Yet the universality of the spiritual quest implies an object. It is as unthinkable that everyone desires to reach an altogether nonexistent Ultimate as that human should suffer physical hunger in a world without food. We have as well a rich record, likewise common to all humankind, of the experiences of those convinced they have felt the presence of the holy or have even achieved union with god. In individual cases one might write off the saints of various belief systems as neurotic, psychotic, power-hungry, or sexually frustrated, but the persistence and the similarity of mystical experience around the world implies a deeper explanation.
As a lifelong littérateur I am familiar with the capacity for the symbolic forms in images and narratives to express the subtlest and most profound ideas and affects. Indeed, I have always regarded art as the most effective instrument for interrogating the cosmos and expressing the human consciousness. Religion, with its myths and rituals, is in one sense a subcategory of art. Our species’ greatest skill is symbolic manipulation, and religion records thousands of years of attempts to concretize the ineffable in forms understandable to our fellow humans.
The validity of religion as a nexus out of which aesthetic objects are created cannot be doubted, yet its dogmas can. There are some particular doctrinal elements that I find particularly implausible, yet which have appealed to many. The initial governing principle in many statements of religious belief is the necessity of faith, meaning the acceptance of a proposition as true without evidence. To have faith is considered a great virtue, though the difficulty is in deciding which of the countless varieties of “faith” one should adopt. Bobby Henderson’s Pastafarians with their deity of spaghetti and meatballs (including His Noodly Appendage) are consciously outlandish, but logically correct when they say their “deeply held beliefs” have equal truth value to those of any other supernatural religion.  Surely it sounds very like flimflam when someone praises the adoption of a whole philosophical and spiritual position on the questions of the very importance without any reason whatever. Suspicions rise higher yet when the proponent insists on the exclusive value of a single brand of belief while condemning all others, yet this is the habit of virtually all institutionalized religions. They advertise while seeking, like corporations, to out-claim their competitors.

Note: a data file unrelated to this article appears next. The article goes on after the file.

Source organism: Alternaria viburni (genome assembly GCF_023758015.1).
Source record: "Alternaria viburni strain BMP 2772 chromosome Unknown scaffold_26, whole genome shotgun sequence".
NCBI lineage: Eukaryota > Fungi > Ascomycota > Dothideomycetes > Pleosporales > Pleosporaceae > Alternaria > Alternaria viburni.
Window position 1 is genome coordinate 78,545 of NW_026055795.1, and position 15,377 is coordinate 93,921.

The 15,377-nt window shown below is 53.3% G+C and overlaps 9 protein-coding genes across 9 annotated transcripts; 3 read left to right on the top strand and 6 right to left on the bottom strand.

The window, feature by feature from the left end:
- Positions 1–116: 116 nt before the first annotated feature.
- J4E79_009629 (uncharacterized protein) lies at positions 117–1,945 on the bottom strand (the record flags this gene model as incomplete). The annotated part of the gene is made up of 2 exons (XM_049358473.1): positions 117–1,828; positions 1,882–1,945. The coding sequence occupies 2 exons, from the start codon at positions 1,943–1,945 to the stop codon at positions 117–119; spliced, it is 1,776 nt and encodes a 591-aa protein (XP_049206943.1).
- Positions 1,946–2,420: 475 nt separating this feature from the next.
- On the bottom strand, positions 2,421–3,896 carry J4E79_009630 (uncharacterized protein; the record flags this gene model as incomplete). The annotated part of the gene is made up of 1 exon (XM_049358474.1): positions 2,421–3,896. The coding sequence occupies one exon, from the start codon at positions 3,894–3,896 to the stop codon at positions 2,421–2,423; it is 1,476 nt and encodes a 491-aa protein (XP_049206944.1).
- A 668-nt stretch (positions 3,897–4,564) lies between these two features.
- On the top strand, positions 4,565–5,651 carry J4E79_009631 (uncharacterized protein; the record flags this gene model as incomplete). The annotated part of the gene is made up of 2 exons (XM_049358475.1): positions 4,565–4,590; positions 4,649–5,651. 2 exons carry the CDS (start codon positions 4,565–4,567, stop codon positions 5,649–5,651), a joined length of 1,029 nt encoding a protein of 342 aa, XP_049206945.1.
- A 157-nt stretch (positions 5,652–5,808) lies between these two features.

The anthropomorphic personal god described as feeling love, anger, mercy, jealousy, even regret is, if assigned such characteristics, no longer an absolute. When I read that Noah burns a sacrifice and “the Lord smelled a sweet savor” (Genesis 8:21), I cannot avoid imagining the Old Gentleman leaning over the edge of a cloud to take a whiff. This is the stuff of myth – it is what we expect in a two thousand five hundred year old tale, but it is thinnest and least rewarding when taken literally.